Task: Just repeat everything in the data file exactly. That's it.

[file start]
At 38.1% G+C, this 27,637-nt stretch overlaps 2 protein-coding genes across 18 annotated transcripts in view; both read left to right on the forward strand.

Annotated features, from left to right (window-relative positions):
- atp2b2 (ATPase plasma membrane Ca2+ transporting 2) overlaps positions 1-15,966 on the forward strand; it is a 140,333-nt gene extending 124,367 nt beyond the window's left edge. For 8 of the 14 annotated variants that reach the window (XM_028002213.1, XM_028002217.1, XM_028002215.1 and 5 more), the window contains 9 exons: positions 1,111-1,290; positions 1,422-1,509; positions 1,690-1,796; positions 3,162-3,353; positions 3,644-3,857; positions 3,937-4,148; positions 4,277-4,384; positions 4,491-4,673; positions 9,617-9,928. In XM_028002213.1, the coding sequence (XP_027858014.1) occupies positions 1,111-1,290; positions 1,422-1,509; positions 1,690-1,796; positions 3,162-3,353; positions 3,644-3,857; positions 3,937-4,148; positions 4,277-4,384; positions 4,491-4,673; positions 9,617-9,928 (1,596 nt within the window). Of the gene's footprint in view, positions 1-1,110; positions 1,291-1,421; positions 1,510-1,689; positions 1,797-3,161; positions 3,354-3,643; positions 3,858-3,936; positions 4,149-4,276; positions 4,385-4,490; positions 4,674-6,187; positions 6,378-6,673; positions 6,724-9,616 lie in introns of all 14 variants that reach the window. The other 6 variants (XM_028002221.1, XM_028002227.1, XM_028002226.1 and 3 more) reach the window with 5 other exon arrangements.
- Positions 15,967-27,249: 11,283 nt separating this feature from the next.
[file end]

At 38.1% G+C, this 27,637-nt stretch overlaps 2 protein-coding genes across 18 annotated transcripts in view; both read left to right on the forward strand.

Annotated features, from left to right (window-relative positions):
- atp2b2 (ATPase plasma membrane Ca2+ transporting 2) overlaps positions 1-15,966 on the forward strand; it is a 140,333-nt gene extending 124,367 nt beyond the window's left edge. For 8 of the 14 annotated variants that reach the window (XM_028002213.1, XM_028002217.1, XM_028002215.1 and 5 more), the window contains 9 exons: positions 1,111-1,290; positions 1,422-1,509; positions 1,690-1,796; positions 3,162-3,353; positions 3,644-3,857; positions 3,937-4,148; positions 4,277-4,384; positions 4,491-4,673; positions 9,617-9,928. In XM_028002213.1, the coding sequence (XP_027858014.1) occupies positions 1,111-1,290; positions 1,422-1,509; positions 1,690-1,796; positions 3,162-3,353; positions 3,644-3,857; positions 3,937-4,148; positions 4,277-4,384; positions 4,491-4,673; positions 9,617-9,928 (1,596 nt within the window). Of the gene's footprint in view, positions 1-1,110; positions 1,291-1,421; positions 1,510-1,689; positions 1,797-3,161; positions 3,354-3,643; positions 3,858-3,936; positions 4,149-4,276; positions 4,385-4,490; positions 4,674-6,187; positions 6,378-6,673; positions 6,724-9,616 lie in introns of all 14 variants that reach the window. The other 6 variants (XM_028002221.1, XM_028002227.1, XM_028002226.1 and 3 more) reach the window with 5 other exon arrangements.
- Positions 15,967-27,249: 11,283 nt separating this feature from the next.